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Sep 2, 2023, 9:02:05 AM9/2/23

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We observe that the bit complexity of recovering x in AIM-1/3/5 is lower than the key search circuit for AES-128/192/256. Since the inversion of AIM is equivalent to solving the AIMer signature scheme secret key from its public key, the security of AIMer does not appear to meet its security claims.

Similar (or quantitatively somewhat better) observations have also been made in [1], which presents an algebraic attack that sheds 2^13,2^14,2^15 from operations against AIM-1/3/5. Based on their analysis, one can estimate that the security of AIMer falls short of the target by at least 16 bits.

[1] Fukang Liu, Mohammad Mahzoun, Morten Øygarden, Willi Meier, "Algebraic Attacks on RAIN and AIM Using Equivalent Representations." IACR ePrint 2023/1133 https://eprint.iacr.org/2023/1133

The extremely simple structure of AIM encourages one to look for significantly faster attacks; AIM would be almost revolutionary as a symmetric primitive if it proves to have even this level of security. I've made a simple Python implementation of AIM-1/3/5 (with some test vectors) available at https://github.com/mjosaarinen/aim-sym-py/blob/main/aim.py to encourage further analysis by cryptographers.

AIMer is a first-round PQC on-ramp candidate that builds a signature scheme from a symmetric one-way function (named AIM) and a non-interactive zero-knowledge proof of knowledge (NIZKPoK) system based on the MPC-in-the-Head paradigm.

AIMer Public key consists of a pair pk = (iv, c) where "c" is the output of the one-way function c = AIM(x, iv). The secret key is the quantity x (slightly confusingly, "plaintext" in the context of the AIM function.).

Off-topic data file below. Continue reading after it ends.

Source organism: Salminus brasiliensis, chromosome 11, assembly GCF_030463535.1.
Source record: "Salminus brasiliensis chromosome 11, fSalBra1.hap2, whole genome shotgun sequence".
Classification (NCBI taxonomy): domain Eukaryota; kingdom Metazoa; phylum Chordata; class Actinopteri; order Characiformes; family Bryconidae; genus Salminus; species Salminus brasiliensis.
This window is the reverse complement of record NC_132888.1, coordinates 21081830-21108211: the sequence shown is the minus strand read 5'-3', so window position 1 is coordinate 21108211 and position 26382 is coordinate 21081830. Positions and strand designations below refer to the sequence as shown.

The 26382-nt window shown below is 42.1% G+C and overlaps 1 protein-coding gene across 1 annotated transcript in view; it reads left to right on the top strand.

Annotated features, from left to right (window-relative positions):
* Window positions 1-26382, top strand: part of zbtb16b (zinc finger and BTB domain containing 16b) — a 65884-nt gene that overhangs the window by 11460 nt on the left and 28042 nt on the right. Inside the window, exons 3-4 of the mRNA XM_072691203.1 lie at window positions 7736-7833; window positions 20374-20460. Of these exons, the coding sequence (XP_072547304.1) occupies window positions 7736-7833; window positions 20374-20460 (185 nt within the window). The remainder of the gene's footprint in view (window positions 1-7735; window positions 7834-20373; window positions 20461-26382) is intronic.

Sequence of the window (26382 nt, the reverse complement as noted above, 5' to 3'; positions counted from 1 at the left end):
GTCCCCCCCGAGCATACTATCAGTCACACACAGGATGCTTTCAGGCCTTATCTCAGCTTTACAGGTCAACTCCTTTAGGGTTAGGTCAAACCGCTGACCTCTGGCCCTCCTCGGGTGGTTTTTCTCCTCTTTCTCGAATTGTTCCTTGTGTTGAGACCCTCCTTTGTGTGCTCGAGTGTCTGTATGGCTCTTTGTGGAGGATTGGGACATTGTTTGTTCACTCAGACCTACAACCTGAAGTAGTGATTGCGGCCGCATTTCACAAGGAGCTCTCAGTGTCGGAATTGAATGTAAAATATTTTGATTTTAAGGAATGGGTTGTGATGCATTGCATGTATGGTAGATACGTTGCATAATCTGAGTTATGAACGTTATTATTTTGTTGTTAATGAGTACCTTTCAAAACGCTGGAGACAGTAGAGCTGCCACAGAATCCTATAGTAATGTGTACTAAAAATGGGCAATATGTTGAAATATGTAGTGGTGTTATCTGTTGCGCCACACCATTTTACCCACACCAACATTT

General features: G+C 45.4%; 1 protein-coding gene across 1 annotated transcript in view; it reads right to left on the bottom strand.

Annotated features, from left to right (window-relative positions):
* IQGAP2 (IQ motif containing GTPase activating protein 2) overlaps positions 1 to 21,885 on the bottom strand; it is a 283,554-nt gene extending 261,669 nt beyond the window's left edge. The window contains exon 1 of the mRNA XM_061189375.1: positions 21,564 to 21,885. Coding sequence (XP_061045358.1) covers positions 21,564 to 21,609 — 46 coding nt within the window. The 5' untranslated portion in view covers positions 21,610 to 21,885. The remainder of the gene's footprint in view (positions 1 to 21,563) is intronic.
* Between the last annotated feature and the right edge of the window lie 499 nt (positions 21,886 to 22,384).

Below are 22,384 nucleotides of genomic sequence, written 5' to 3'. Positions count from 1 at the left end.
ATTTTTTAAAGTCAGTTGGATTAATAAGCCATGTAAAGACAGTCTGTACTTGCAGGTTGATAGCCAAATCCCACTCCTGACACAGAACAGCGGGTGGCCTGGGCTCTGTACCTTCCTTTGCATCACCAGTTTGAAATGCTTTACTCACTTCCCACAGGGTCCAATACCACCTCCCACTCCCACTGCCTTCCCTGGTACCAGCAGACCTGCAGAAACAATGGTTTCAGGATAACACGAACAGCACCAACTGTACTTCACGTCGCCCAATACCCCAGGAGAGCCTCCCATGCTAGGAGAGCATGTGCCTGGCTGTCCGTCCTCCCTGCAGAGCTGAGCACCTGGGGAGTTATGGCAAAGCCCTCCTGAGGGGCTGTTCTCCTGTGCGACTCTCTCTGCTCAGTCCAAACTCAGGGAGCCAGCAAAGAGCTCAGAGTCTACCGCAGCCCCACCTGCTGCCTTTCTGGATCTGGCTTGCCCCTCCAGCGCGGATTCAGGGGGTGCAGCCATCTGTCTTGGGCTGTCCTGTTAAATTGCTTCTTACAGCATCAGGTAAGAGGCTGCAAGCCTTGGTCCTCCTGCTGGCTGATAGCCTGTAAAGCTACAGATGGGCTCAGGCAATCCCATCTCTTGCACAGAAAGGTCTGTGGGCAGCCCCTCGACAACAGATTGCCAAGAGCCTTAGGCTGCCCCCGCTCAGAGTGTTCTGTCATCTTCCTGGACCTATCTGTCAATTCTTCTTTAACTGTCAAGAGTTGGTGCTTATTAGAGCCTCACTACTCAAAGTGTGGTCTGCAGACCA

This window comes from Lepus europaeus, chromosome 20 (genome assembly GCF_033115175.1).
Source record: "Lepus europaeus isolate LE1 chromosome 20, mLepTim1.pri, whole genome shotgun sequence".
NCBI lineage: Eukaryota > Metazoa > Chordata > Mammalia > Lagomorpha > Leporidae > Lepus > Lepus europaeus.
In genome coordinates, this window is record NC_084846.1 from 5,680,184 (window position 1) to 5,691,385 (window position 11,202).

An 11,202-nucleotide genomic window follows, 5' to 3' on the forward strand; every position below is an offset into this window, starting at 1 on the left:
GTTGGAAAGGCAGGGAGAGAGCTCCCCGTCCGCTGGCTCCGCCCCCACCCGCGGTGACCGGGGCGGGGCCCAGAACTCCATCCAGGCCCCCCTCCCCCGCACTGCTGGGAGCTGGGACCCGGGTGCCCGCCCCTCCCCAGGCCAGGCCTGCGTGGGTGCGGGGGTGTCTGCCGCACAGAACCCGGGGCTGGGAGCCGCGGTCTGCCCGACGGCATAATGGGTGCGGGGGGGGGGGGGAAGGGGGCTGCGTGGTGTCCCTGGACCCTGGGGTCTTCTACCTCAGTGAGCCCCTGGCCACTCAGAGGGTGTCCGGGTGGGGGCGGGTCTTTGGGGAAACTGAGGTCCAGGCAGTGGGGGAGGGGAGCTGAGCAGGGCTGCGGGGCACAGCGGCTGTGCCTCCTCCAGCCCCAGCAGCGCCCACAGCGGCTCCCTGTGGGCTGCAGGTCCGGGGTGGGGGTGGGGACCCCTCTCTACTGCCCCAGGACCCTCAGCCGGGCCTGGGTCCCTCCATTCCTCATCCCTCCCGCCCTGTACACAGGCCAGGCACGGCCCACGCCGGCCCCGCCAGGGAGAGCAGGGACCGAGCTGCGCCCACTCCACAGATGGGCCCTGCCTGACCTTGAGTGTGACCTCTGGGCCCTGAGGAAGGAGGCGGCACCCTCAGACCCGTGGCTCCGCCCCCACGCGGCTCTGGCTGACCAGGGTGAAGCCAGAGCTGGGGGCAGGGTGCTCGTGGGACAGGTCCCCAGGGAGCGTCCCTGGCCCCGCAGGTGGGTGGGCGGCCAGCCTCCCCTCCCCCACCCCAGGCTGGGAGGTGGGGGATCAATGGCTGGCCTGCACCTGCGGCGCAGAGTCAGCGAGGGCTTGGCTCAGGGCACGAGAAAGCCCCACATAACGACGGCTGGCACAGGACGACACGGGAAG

A direct way of breaking AIMer is to attack its one-way function: Solving the secret key x, given (iv, c) from the public key. There is no need to consider the NIZKPoK scheme in this type of attack; one determines the secret key and then constructs forgeries using the standard signing procedure.

Let n in {128,192,256} be the security level for AIM-I/III/V. This is also the secret key "x" size. AIM uses binary fields size of F = GF(2^n).

The finite field exponentiation function Mer[e](x) = x^(2^e-1) is the only nonlinear component in the algorithm. Internally, SHAKE is used to derive affine transforms from "Ai": two or three invertible n*n binary matrices A1, A2(, A3) and an n-bit vector/field element "b." However, the complexity of SHAKE does not affect the complexity of the search for secret key "x" -- the affine transform can be considered a constant in this task.

In the following, + is a field addition (XOR), ^ is exponentiation, * is a binary vector-matrix multiplication. The AIM one-way functions are:

AIM-1: c = ( (x^(2^3-1))*A1 + (x^(2^27-1))*A2 + b )^(2^5-1) + x

AIM-3: c = ( (x^(2^5-1))*A1 + (x^(2^29-1))*A2 + b )^(2^7-1) + x

AIM-5: c = ( (x^(2^3-1))*A1 + (x^(2^53-1))*A2 + (x^(2^7-1))*A3 + b)^(2^5-1) + x

There is no iteration. In terms of symmetric cryptography, AIM could be characterized as a 1-round or 2-round SPN PRF.

Simple Key Search Manipulations

Recall that in a binary field, we have (x+y)^2 = x^2 + y^2, and squaring is bitwise linear. Hence, repeated squaring (i.e., computing x^(2^n)) is also linear. We use "Ei" matrices to represent power-of-2 exponentiations; x*Ei = x^(2^i) and x*EMi = x^(-2^i) = x^(2^(n-i)).

Substitute z = x^-1. If this variable is available, we can turn the nonlinear exponentiations into a single multiplication: Mer[e](x) = Ee*z.

In case of AIM-1, the search of "x" satisfying

c == ( (x^(2^3-1))*A1 + (x^(2^27-1))*A2 + b )^(2^5-1) + x

.. can be transformed to remove all exponentiation operations ..

u = x*E3*z*A1 + x*E27*z*A2 + b

u*E5 == (c + x)*u

In a search for "x" satisfying the condition, one generates a sequence of x1,x2,x3.. and corresponding z1,z2,z3.. z=x^-1 at the same time using a generator and its inverse. The generator for z is not much more complex than x if LFSRs are used.

We can observe that this circuit consists of 7 multiplications and some n-bit xors. Collapsing the ANDs and XORs of constant binary matrix A1,A2,E3,E5,E27 multiplication into netlist optimization should allow significant optimizations. It is much simpler than an AES-128 key search circuit (which contains AES subkey expansion and trial encryption functions.) Handling the "z" inverse sequence in a quantum oracle may be trickier than in a classical setting, however.

Best Regards,

- markku

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